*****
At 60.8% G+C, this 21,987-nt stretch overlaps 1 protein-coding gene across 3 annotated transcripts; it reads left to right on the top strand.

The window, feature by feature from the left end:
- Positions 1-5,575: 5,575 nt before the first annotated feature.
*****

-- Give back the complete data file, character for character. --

At 60.8% G+C, this 21,987-nt stretch overlaps 1 protein-coding gene across 3 annotated transcripts; it reads left to right on the top strand.

The window, feature by feature from the left end:
- Positions 1-5,575: 5,575 nt before the first annotated feature.